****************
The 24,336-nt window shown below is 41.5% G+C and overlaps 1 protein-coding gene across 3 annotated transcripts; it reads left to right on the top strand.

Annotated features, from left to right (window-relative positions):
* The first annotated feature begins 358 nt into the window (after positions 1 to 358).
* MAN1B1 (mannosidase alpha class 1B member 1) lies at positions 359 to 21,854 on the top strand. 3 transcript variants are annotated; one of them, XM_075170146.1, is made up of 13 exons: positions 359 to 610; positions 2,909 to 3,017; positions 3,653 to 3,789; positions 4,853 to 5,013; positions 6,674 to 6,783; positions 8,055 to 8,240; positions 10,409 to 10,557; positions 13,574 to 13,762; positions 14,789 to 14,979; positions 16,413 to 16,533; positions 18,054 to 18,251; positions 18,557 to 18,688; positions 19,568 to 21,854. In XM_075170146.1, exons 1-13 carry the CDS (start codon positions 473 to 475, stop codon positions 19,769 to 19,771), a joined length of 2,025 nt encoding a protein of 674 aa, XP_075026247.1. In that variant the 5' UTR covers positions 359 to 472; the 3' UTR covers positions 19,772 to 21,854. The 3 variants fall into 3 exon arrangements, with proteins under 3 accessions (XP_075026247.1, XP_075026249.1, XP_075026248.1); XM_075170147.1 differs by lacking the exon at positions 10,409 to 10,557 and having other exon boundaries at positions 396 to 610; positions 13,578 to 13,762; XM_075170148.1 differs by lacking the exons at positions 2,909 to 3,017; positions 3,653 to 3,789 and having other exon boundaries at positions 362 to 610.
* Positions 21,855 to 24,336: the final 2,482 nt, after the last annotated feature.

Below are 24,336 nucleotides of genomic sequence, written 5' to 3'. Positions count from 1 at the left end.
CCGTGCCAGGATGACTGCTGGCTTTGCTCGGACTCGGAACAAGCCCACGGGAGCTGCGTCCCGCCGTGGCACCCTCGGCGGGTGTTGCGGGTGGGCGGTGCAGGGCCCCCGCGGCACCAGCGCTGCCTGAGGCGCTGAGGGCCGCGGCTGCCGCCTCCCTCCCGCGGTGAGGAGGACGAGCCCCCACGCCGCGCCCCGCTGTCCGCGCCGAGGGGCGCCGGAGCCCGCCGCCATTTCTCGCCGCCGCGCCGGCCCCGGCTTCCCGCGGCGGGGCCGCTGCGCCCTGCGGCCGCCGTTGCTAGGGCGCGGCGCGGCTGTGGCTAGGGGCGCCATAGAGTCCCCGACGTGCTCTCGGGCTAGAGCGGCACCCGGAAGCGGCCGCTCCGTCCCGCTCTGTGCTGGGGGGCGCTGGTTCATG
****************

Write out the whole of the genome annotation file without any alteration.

The 24,336-nt window shown below is 41.5% G+C and overlaps 1 protein-coding gene across 3 annotated transcripts; it reads left to right on the top strand.

Annotated features, from left to right (window-relative positions):
* The first annotated feature begins 358 nt into the window (after positions 1 to 358).
* MAN1B1 (mannosidase alpha class 1B member 1) lies at positions 359 to 21,854 on the top strand. 3 transcript variants are annotated; one of them, XM_075170146.1, is made up of 13 exons: positions 359 to 610; positions 2,909 to 3,017; positions 3,653 to 3,789; positions 4,853 to 5,013; positions 6,674 to 6,783; positions 8,055 to 8,240; positions 10,409 to 10,557; positions 13,574 to 13,762; positions 14,789 to 14,979; positions 16,413 to 16,533; positions 18,054 to 18,251; positions 18,557 to 18,688; positions 19,568 to 21,854. In XM_075170146.1, exons 1-13 carry the CDS (start codon positions 473 to 475, stop codon positions 19,769 to 19,771), a joined length of 2,025 nt encoding a protein of 674 aa, XP_075026247.1. In that variant the 5' UTR covers positions 359 to 472; the 3' UTR covers positions 19,772 to 21,854. The 3 variants fall into 3 exon arrangements, with proteins under 3 accessions (XP_075026247.1, XP_075026249.1, XP_075026248.1); XM_075170147.1 differs by lacking the exon at positions 10,409 to 10,557 and having other exon boundaries at positions 396 to 610; positions 13,578 to 13,762; XM_075170148.1 differs by lacking the exons at positions 2,909 to 3,017; positions 3,653 to 3,789 and having other exon boundaries at positions 362 to 610.
* Positions 21,855 to 24,336: the final 2,482 nt, after the last annotated feature.

Below are 24,336 nucleotides of genomic sequence, written 5' to 3'. Positions count from 1 at the left end.
CCGTGCCAGGATGACTGCTGGCTTTGCTCGGACTCGGAACAAGCCCACGGGAGCTGCGTCCCGCCGTGGCACCCTCGGCGGGTGTTGCGGGTGGGCGGTGCAGGGCCCCCGCGGCACCAGCGCTGCCTGAGGCGCTGAGGGCCGCGGCTGCCGCCTCCCTCCCGCGGTGAGGAGGACGAGCCCCCACGCCGCGCCCCGCTGTCCGCGCCGAGGGGCGCCGGAGCCCGCCGCCATTTCTCGCCGCCGCGCCGGCCCCGGCTTCCCGCGGCGGGGCCGCTGCGCCCTGCGGCCGCCGTTGCTAGGGCGCGGCGCGGCTGTGGCTAGGGGCGCCATAGAGTCCCCGACGTGCTCTCGGGCTAGAGCGGCACCCGGAAGCGGCCGCTCCGTCCCGCTCTGTGCTGGGGGGCGCTGGTTCATG